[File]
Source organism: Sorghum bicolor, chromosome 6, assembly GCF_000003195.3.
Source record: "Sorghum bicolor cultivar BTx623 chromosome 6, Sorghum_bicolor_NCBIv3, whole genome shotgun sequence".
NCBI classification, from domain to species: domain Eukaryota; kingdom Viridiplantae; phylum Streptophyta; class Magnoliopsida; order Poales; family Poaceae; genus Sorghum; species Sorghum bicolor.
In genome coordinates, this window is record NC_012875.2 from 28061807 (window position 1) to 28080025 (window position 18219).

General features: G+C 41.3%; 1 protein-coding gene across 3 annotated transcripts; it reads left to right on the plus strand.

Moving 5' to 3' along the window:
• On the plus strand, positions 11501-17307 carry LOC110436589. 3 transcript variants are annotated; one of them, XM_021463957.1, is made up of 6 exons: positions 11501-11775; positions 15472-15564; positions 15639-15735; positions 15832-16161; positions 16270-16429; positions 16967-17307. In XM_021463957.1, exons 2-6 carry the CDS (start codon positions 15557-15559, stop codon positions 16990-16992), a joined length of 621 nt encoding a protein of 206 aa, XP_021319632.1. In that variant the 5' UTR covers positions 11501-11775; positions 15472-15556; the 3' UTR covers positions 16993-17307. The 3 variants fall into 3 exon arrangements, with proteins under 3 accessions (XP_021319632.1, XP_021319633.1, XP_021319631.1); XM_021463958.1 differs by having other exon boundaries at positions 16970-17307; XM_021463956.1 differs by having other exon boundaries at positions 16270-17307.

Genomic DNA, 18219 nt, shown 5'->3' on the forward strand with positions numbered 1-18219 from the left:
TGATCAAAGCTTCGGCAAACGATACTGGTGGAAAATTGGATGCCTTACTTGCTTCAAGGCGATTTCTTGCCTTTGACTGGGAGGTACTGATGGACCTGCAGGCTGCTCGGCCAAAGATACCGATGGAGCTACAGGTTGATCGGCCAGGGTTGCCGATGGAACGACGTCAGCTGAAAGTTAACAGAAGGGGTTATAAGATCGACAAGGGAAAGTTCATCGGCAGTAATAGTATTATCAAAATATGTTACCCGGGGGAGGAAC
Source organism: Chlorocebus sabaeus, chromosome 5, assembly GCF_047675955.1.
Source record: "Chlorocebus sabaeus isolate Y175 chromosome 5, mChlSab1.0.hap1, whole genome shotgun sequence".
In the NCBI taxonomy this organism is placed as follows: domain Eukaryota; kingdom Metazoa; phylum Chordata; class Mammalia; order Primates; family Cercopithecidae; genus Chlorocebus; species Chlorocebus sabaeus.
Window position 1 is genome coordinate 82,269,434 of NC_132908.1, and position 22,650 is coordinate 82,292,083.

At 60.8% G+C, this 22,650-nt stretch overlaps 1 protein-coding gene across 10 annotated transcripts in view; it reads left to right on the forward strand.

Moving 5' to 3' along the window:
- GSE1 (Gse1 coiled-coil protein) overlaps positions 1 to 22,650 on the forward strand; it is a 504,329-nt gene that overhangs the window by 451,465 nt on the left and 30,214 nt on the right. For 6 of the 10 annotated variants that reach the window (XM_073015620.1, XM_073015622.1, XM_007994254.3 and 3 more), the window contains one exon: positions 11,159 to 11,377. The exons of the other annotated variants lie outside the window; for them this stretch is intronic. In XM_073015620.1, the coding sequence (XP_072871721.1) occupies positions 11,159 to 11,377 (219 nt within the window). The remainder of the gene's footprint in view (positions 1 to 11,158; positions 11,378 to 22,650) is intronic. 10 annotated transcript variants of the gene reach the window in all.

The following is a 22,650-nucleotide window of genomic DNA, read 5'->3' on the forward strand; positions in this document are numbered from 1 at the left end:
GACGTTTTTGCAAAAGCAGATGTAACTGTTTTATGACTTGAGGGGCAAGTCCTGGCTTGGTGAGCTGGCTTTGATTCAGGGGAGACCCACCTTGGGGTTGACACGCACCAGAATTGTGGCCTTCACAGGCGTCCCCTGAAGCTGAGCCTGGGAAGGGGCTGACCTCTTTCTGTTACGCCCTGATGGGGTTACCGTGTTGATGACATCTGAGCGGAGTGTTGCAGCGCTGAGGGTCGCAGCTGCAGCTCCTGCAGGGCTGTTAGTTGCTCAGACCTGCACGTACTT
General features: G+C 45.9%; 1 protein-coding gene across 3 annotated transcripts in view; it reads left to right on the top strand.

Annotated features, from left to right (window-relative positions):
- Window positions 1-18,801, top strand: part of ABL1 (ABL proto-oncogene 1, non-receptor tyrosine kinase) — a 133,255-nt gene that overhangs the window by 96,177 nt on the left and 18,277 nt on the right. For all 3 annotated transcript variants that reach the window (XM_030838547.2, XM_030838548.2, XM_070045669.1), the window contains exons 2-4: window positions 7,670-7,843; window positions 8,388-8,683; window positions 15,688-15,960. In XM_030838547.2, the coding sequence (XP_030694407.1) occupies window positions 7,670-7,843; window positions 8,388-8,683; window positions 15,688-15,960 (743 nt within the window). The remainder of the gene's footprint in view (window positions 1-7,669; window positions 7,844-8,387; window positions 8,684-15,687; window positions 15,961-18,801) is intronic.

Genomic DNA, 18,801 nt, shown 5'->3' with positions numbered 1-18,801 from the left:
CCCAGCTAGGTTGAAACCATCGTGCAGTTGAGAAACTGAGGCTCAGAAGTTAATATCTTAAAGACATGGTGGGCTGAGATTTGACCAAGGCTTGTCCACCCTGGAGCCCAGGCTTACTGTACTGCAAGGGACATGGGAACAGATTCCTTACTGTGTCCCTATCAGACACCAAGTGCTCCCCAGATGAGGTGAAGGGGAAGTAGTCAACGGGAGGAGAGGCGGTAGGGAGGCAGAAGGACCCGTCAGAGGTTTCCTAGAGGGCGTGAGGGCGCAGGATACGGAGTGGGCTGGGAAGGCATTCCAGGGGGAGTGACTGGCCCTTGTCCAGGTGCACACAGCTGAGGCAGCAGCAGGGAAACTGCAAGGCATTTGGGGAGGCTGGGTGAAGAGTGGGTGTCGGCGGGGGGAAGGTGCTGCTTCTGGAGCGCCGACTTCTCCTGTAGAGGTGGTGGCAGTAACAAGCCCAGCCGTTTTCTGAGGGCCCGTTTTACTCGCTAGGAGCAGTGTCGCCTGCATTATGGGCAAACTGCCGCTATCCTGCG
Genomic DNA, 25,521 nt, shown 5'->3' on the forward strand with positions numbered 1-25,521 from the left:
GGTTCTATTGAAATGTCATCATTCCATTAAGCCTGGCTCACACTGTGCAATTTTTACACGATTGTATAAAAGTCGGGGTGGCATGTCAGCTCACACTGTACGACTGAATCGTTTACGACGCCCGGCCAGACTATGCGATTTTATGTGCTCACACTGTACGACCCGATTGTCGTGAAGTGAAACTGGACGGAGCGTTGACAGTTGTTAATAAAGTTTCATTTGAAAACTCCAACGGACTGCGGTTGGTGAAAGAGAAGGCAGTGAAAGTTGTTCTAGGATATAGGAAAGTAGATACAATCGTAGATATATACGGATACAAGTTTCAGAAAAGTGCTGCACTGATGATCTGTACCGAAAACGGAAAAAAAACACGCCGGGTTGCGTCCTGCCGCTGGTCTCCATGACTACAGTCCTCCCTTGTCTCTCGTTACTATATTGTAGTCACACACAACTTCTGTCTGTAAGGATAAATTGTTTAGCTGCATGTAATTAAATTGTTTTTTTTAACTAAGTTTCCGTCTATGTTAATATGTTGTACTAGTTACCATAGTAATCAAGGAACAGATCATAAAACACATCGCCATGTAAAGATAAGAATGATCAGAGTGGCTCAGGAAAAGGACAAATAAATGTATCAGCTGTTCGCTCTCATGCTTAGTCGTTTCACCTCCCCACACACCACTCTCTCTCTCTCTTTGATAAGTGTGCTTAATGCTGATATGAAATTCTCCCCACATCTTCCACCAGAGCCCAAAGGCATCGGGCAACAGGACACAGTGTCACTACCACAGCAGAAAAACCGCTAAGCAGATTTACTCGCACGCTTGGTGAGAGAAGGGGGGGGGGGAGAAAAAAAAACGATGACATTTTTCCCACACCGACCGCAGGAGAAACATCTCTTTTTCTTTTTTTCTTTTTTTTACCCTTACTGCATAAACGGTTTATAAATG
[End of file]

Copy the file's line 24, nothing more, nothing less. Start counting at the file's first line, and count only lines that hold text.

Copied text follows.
Genomic DNA, 25,521 nt, shown 5'->3' on the forward strand with positions numbered 1-25,521 from the left: